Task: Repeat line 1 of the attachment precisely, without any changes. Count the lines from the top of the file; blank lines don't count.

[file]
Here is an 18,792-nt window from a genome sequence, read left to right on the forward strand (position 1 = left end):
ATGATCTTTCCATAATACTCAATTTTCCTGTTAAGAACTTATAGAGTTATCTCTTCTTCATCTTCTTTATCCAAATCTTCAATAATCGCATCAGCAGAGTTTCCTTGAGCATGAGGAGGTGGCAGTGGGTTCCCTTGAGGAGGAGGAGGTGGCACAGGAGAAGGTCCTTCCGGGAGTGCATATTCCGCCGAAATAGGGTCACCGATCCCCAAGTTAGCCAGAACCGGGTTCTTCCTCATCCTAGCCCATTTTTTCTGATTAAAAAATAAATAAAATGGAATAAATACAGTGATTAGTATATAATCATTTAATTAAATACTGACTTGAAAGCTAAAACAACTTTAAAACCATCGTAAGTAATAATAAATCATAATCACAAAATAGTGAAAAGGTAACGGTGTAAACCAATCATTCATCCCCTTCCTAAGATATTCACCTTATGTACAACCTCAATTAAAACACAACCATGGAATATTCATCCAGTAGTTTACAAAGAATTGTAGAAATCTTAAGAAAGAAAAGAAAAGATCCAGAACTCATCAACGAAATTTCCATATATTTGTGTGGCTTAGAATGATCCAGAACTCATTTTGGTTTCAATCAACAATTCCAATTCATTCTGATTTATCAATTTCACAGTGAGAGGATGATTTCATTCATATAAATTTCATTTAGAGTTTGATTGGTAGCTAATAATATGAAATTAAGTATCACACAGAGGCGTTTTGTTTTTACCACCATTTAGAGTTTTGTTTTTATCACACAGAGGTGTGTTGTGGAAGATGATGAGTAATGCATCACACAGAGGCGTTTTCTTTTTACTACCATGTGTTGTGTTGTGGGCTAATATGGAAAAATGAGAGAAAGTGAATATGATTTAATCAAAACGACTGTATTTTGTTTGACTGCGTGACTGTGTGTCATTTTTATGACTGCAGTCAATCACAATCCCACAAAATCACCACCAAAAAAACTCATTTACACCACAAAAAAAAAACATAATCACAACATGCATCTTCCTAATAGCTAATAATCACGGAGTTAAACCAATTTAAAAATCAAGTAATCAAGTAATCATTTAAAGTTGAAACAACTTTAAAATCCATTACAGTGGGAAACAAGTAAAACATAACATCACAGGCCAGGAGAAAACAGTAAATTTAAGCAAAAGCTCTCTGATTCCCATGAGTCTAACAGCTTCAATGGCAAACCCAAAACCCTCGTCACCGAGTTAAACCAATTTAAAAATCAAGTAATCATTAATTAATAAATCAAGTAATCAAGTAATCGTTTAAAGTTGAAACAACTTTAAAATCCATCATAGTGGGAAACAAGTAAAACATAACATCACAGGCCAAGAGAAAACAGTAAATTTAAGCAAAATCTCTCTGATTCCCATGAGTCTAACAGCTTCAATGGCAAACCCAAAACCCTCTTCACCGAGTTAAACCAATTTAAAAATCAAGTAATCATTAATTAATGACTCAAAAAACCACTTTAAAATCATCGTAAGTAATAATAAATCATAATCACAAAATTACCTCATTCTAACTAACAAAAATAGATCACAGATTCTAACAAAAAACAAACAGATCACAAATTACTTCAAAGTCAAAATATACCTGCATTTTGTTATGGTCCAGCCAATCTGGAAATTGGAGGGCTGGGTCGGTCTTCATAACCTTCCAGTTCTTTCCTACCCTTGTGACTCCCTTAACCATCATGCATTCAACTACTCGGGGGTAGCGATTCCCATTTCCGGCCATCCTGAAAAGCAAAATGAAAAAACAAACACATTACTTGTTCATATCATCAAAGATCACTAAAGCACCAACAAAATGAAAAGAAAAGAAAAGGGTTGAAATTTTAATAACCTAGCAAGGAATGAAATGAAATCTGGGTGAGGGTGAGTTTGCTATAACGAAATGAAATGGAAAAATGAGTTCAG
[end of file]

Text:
Here is an 18,792-nt window from a genome sequence, read left to right on the forward strand (position 1 = left end):